Since Veterans Affairs offers few opportunities to reap the benefits of sitting on other, high-powered panels (i.e., Financial Services), the committee is almost entirely populated by rookie lawmakers with little leverage.

The Huffington Post's Ryan Grim reported last month:

Because the committee has so few senior members, it has little access to congressional leadership, cable news, the White House or the various levers of power in Washington.

It should be little surprise then that a powerless committee has found itself powerless to oversee the VA.
...
The panel members' lack of experience also makes them less effective. "You have green and inattentive members on the committee, very few who are willing to conduct systematic oversight," said Cooper.

"Most couldn't name senior officials below the secretary level. Most don't know how [the VA system] works. The warnings were not heeded."

The Benghazi panel, which was proposed by lawmakers earlier this year with no set budget, will investigate the 2012 attack on the U.S. consulate in Libya. While the committee was formed in May, Gowdy says the panel has just begun its preliminary investigation work and is still in the process of hiring around 30 staffers to work on the committee.

“Obviously, going from not existing to fully functioning takes some time,” Gowdy told Politico of the committee's slow start. “Hiring staff is widely important but not always terribly exciting from a reader’s or viewer’s standpoint. …. You have to do that before you can fully constitute a committee and start work.”
There is no pre-existing funding for special prosecutions...although with this administration, that would be wise. The VA is fully funded, already. Making this whole article, BS...trying to assassinate the investigation into an assassination.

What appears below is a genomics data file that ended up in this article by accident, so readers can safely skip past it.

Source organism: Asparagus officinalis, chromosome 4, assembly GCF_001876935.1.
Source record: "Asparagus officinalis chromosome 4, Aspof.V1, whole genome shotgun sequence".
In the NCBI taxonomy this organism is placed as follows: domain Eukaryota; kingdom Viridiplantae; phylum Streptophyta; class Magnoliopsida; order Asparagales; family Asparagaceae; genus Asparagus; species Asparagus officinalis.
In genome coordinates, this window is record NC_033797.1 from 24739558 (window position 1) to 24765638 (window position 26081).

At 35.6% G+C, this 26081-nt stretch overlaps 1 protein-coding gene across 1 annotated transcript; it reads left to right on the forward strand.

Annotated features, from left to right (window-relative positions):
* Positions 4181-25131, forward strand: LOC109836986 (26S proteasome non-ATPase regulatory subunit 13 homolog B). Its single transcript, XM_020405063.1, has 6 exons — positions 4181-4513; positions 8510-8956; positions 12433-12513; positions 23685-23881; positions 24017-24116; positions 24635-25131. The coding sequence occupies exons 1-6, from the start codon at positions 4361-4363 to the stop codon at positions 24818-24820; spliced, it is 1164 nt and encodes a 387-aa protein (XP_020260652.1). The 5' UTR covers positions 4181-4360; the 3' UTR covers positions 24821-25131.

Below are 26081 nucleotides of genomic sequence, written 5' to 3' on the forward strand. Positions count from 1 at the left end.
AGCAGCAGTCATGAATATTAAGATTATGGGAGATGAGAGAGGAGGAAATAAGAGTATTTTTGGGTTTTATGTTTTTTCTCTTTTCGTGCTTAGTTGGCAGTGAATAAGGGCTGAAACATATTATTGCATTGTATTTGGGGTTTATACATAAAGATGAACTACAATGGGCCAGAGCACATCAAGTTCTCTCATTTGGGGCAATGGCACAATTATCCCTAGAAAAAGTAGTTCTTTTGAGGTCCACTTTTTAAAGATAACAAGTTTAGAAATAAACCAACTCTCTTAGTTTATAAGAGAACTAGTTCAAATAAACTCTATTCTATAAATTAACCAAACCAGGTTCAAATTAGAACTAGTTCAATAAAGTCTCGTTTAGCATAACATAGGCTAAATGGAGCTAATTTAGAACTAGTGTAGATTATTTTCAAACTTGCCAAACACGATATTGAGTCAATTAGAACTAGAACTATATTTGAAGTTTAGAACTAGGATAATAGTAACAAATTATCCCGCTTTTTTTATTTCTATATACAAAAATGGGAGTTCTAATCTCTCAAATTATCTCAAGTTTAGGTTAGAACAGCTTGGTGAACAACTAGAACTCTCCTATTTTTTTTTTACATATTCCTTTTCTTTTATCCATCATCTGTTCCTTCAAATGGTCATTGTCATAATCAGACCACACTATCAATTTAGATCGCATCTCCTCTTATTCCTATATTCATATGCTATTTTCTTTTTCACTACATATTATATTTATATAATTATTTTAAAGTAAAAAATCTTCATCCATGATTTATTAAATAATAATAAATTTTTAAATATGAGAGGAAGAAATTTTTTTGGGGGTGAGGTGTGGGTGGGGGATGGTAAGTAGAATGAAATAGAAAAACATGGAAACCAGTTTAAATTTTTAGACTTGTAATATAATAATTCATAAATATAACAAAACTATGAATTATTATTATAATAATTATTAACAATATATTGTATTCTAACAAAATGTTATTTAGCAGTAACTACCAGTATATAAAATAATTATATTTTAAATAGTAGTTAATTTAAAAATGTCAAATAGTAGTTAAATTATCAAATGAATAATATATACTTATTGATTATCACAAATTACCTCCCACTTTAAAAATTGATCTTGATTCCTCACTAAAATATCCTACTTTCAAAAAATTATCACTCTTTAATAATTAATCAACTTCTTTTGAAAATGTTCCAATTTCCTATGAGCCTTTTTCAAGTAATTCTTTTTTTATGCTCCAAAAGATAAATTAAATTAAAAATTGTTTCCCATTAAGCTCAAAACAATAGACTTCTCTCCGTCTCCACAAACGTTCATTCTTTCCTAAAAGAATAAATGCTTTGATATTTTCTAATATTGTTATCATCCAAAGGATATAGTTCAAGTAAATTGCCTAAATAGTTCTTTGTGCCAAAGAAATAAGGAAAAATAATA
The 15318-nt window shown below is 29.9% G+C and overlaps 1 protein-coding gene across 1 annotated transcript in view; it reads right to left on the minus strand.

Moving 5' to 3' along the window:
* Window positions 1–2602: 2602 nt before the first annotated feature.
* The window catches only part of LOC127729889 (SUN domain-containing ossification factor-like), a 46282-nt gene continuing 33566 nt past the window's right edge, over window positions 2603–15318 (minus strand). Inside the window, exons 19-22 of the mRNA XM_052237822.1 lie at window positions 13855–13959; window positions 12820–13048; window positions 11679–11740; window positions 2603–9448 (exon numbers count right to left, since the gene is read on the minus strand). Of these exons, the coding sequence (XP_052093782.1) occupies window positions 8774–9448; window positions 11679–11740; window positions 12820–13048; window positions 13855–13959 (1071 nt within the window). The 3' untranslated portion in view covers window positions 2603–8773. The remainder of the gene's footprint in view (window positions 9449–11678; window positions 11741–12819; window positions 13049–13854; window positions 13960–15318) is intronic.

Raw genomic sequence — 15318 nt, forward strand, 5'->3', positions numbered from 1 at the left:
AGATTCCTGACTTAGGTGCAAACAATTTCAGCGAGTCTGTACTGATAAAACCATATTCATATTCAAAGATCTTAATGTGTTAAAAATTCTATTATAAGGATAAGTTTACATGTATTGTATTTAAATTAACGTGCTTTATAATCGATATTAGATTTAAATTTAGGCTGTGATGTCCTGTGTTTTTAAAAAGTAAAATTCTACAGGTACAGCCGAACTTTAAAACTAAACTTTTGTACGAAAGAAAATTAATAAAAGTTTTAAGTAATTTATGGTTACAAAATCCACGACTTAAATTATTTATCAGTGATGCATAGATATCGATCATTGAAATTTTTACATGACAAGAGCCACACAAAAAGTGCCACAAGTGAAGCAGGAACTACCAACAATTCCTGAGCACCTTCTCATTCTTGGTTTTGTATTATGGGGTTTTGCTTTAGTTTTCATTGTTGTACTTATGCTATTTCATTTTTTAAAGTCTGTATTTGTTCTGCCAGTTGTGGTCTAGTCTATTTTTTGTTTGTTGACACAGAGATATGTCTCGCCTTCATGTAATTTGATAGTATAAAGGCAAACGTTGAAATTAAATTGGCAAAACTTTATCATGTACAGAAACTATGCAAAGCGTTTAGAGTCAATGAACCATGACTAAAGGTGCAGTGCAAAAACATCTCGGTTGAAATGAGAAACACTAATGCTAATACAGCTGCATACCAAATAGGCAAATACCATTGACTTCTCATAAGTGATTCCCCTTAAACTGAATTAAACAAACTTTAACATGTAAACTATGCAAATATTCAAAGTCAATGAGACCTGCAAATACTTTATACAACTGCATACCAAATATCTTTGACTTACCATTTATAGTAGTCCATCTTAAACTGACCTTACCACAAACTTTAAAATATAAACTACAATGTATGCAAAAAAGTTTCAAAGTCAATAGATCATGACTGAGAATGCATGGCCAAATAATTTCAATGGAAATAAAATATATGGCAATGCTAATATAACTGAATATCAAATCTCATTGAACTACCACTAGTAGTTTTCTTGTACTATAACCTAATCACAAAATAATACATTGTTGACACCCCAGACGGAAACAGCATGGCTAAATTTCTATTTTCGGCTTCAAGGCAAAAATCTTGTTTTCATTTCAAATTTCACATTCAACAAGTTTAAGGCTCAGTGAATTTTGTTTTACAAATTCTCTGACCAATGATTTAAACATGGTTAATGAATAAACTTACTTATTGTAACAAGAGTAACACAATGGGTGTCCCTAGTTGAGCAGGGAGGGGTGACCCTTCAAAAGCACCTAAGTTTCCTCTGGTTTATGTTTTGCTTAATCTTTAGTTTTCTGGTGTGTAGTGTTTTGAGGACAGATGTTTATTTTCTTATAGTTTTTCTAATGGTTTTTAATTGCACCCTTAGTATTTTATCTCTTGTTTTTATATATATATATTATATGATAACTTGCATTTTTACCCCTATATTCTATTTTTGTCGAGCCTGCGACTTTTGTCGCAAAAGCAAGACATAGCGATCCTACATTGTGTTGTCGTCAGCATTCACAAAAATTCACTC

The investigation will put The Hill & Billary Show through a trial by fire. That is plain even to Blind Freddie. Hey, if she survives...she'll probably end up in the White House. If she ends up copping it from the investigation...she's toast.

This is important.

It needs a special investigation.

But having absolutely no investigation at all would certainly benefit Hillary. Why is that???

No investigation would benefit Hillary.

It's a no brainer to me. The Left doesn't want a real investigation and will harp on their claim that they already sent the fox back into the henhouse to do a head count...a few times..and "it's been investigated enough, already".

^_^
 
  • Like
Reactions: 1 person
May 2014
1,658
360
The South
This is important.

It needs a special investigation.

But having absolutely no investigation at all would certainly benefit Hillary. Why is that???

No investigation would benefit Hillary.

It's a no brainer to me. The Left doesn't want a real investigation and will harp on their claim that they already sent the fox back into the henhouse to do a head count...a few times..and "it's been investigated enough, already".

^_^
Now everything at the VA is the Republicans fault!

As usual, they are trying to turn this into another "blame the Republicans" issue to deflect from their incompetence.
As usual skews13 injects radical assclownery into the topic.

I would say that the American people aren't dumb enough to fall for this lame game, but then I see posts by a few forum members and realize that many
are likely even dumber....
 
  • Like
Reactions: 1 person

RNG

Forum Staff
Apr 2013
42,142
30,622
La La Land North
There is no pre-existing funding for special prosecutions...although with this administration, that would be wise. The VA is fully funded, already. Making this whole article, BS...trying to assassinate the investigation into an assassination.

The investigation will put The Hill & Billary Show through a trial by fire. That is plain even to Blind Freddie. Hey, if she survives...she'll probably end up in the White House. If she ends up copping it from the investigation...she's toast.

This is important.

It needs a special investigation.

But having absolutely no investigation at all would certainly benefit Hillary. Why is that???

No investigation would benefit Hillary.

It's a no brainer to me. The Left doesn't want a real investigation and will harp on their claim that they already sent the fox back into the henhouse to do a head count...a few times..and "it's been investigated enough, already".